Tuesday, July 12, 2016

Choosing a soldering iron


Choosing a soldering iron is an interesting job. There are loads of cheap irons to appeal to beginners but the wrong tool can make the learning curve a whole lot harder. 

The first thing to realize is that there are two types of iron - those with the heating element inside the bit and those with the bit inside the element. The cheaper irons tend to be the later, which is less efficient. They work though and many people are quite happy with them. 

With soldering, size matters. Too low a wattage and you'll struggle to heat anything up, especially if you aspire to making an etched kit. I recommend for most modellers at least an 18w iron, preferably 25w. Keen types like me go larger still, the one on the photo is 45w but that's probably overkill if you just plan to do some wiring. My 25w iron lives in the exhibition tool box and is more than fine for trackmaking and wiring. 

Bit size also matter. The photo shows and very small bit fitted to the iron. That's because I've been doing some detail soldering on a kit. The standard bit supplied with the iron - usually 3-4mm wide and chisel shaped - will be fine to start with. Cheap soldering stations often have pointed bits which are hopeless, you can't carry enough solder on them, so you end up spending more to buy a spare set that will work. 

Finally, cable length matters. Soldering stations often have little more than a foot of cable which isn't enough for wiring as you'll spend your time lifting the heavy transformer in the air. Far better to have at least a metre of nice silicon flexible cable. The exhibition iron is fitted with 6 feet of cable so I can reach over the layout. 

My choices come from the Antex range. They are tough and reliable. I started using them because a friend who worked for British Telecom used them, for the reliability. BT didn't want engineers stopping work because of a duff tool. 

I like the range of bits which are readily available from model railway tool suppliers such as Squires Tools. Replacement heating elements can also be acquired and fitted with nothing more than a screwdriver. I've only ever replaced one bit, which considering the amount of use my iron gets, is pretty impressive.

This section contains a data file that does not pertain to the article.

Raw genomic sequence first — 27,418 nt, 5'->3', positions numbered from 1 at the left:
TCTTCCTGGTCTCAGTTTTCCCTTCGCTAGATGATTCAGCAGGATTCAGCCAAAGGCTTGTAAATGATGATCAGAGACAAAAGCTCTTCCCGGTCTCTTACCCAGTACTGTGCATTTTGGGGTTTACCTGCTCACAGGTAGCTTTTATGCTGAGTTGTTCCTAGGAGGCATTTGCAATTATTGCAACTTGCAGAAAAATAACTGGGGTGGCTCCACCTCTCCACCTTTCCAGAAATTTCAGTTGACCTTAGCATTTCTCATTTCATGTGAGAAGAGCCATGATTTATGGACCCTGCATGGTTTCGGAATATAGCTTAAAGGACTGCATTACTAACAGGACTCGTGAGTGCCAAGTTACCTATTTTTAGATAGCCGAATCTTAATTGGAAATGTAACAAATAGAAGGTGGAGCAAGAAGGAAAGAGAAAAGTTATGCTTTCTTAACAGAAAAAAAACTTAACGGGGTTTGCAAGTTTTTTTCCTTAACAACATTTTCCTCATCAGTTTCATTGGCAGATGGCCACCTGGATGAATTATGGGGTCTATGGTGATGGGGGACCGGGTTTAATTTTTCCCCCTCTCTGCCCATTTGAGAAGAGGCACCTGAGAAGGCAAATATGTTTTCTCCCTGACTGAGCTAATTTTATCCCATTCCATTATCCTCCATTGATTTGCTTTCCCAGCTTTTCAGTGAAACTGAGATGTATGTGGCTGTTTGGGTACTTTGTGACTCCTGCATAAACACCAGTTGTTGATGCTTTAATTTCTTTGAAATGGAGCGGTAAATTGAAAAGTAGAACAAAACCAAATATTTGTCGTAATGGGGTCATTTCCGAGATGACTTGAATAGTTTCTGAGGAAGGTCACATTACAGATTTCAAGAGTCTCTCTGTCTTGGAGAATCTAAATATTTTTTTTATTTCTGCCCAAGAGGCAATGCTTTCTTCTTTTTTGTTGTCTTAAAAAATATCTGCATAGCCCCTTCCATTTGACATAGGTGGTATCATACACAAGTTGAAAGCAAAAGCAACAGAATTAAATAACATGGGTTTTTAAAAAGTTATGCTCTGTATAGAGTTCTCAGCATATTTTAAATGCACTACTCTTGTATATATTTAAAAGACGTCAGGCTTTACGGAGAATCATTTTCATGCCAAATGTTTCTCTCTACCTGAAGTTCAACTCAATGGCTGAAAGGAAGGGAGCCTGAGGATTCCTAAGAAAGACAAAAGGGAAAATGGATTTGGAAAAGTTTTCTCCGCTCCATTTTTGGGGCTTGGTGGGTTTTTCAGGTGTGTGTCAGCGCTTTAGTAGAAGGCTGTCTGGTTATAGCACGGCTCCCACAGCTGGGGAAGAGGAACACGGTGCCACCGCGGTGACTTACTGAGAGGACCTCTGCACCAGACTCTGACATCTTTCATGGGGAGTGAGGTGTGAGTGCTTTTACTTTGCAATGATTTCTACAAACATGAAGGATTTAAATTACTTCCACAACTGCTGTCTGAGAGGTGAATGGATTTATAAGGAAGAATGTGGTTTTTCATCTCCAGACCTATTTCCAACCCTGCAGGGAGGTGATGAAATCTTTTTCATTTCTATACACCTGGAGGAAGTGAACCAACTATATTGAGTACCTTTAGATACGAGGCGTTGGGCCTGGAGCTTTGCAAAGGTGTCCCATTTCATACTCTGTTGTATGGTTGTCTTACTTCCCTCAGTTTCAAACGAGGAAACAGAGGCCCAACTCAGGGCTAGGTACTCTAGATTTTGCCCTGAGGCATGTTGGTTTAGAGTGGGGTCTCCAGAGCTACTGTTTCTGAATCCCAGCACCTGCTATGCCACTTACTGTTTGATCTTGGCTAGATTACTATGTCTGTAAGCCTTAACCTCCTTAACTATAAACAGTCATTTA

Price: £25 for an 18w, a couple of quid more for 25w. 

Don't forget you also need a stand to sit the thing in, with a sponge that should be kept damp so the bit can be cleaned regularly. The ones we used on the course came from Toolstation for just over £3. Wiping the bit will be fine to keep it clean. Don't use a file - you remove the special coating that allows the solder to flow. 


3 comments:

Frank Collins said...

I have to agree re your comments about the Antex irons. I have both an 18W and 25W versions that I purchased over 20 years ago and apart from replacing a couple of tips are as good now as when I bought them. I did replace the mains flex on the 25W version for a much longer one for the same reasons as yourself, stretching over the layout both at home and at shows.
I also recently purchased a temperature controlled iron from Maplin in one of their "sales" and must admit to being impressed with it so far, time will tell if it will be as reliable as the Antex
Cheers!
Frank

Paul B. said...

I'm another Antex user, and like Frank I have both 18W and 25W models. The 25W is fine for most (4mm scale) etched work that I've attempted so far, only running out of oomph on a large bogie hopper wagon.
I like the fact that its light in the hand, the element is in the tip, and spare tips are readily available. You can get replacement elements as well, fitting a new element is something that I've covered on my blog: http://paulthehalfwit.blogspot.co.uk/2015/01/antex-xs25-element-replacement.html

DAVE DOCHERTY said...

Never had a problem with Antex, and thier service on line is top notch too.

I have a Draper 100w gun as well for the odd large items... Just takes a bit of practice to get used to that!